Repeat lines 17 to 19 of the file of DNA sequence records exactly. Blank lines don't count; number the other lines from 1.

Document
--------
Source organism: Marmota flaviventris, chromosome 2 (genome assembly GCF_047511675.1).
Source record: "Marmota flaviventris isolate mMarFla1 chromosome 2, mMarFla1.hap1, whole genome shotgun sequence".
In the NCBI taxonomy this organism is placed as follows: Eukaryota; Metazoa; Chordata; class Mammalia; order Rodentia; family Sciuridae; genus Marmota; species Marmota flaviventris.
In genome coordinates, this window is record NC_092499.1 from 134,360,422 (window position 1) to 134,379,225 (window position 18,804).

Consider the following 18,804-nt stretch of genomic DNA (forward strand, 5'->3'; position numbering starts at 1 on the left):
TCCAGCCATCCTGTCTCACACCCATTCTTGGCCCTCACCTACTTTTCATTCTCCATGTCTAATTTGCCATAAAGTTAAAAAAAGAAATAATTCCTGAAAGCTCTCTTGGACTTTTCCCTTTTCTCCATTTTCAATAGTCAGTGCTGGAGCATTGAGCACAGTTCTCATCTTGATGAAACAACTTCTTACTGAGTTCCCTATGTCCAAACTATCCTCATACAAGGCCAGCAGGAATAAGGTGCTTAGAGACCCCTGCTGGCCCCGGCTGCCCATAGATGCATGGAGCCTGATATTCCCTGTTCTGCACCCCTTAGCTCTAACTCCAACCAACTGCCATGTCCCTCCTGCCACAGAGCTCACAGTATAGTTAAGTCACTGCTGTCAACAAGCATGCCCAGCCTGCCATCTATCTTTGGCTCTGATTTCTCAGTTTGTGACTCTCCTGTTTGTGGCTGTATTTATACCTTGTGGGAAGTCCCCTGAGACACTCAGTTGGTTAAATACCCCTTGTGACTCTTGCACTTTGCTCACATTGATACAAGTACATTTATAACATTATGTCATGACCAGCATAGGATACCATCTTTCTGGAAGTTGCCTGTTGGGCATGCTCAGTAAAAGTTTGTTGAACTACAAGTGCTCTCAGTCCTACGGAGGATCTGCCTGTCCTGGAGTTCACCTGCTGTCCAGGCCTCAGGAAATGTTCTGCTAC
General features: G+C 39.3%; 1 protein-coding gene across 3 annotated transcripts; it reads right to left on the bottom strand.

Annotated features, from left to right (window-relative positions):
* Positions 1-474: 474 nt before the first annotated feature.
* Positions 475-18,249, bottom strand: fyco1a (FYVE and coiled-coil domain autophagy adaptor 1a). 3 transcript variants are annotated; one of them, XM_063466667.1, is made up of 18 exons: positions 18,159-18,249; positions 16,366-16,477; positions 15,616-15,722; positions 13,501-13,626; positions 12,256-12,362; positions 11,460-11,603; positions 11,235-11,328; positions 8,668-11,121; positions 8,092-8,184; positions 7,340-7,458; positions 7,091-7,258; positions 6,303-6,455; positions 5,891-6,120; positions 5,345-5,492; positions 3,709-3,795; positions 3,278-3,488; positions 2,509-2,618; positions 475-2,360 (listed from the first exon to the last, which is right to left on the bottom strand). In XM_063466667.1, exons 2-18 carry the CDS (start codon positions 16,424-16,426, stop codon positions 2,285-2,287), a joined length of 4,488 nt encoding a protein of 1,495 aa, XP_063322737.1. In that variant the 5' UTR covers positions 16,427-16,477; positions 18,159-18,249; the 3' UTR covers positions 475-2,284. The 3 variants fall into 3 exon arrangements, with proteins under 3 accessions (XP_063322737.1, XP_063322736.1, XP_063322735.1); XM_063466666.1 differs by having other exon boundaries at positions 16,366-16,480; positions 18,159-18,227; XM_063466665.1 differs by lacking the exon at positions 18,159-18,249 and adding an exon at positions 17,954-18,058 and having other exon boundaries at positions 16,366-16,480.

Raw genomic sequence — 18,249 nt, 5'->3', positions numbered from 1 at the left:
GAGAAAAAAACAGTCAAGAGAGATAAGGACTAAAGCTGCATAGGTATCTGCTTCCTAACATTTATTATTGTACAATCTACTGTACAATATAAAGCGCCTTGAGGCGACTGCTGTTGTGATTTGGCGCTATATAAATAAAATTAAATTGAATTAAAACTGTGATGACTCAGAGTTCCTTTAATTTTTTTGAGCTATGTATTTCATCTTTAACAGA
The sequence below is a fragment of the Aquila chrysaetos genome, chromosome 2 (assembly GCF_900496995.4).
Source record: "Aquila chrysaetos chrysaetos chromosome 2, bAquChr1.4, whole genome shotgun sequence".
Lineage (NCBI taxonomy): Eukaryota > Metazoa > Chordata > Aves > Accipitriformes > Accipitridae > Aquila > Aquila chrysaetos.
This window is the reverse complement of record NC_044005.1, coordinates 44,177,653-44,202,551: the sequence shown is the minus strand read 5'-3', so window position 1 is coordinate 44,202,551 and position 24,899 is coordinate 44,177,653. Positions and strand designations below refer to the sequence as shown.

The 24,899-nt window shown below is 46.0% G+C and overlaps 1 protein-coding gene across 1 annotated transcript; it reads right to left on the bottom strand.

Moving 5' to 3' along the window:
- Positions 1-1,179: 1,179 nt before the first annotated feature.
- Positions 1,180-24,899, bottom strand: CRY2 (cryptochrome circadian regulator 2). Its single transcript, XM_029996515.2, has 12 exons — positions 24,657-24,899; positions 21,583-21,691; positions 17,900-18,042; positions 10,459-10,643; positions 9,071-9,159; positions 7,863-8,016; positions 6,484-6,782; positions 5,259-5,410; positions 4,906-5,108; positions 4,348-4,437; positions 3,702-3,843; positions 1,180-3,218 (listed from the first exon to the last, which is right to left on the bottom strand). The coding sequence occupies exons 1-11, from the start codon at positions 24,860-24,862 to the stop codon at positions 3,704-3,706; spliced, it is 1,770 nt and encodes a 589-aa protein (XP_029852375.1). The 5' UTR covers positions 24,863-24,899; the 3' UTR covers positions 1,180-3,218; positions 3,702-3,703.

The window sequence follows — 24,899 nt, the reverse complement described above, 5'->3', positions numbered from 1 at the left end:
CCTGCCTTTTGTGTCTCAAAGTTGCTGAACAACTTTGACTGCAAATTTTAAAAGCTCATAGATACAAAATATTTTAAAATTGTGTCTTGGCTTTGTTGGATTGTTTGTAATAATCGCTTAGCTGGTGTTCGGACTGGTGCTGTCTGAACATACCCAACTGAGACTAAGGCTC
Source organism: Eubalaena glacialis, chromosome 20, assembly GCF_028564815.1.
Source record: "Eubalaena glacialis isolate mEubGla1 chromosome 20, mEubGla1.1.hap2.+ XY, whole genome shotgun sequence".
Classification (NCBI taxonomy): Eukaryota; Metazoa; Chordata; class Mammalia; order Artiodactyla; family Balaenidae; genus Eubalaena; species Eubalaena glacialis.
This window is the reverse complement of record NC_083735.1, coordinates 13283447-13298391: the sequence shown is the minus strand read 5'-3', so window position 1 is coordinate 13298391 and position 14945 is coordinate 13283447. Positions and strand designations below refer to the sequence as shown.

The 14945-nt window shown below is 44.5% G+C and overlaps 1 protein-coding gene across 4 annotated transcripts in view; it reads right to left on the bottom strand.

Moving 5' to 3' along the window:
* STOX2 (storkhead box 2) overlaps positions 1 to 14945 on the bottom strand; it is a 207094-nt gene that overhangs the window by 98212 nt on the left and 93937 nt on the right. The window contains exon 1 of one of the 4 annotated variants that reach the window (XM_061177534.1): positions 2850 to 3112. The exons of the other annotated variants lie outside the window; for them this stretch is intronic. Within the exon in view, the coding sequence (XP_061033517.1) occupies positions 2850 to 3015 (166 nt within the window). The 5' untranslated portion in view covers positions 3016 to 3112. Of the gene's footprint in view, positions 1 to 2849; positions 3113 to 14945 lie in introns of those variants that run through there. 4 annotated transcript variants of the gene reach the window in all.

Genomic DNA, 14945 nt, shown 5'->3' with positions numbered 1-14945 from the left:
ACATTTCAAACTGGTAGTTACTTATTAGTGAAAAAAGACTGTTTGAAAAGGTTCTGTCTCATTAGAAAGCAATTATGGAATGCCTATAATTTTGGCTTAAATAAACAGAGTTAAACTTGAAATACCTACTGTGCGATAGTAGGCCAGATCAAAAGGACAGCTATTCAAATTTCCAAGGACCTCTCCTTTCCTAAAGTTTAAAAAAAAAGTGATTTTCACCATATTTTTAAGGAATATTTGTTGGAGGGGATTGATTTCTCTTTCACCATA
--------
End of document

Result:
The 24,899-nt window shown below is 46.0% G+C and overlaps 1 protein-coding gene across 1 annotated transcript; it reads right to left on the bottom strand.

Moving 5' to 3' along the window:
- Positions 1-1,179: 1,179 nt before the first annotated feature.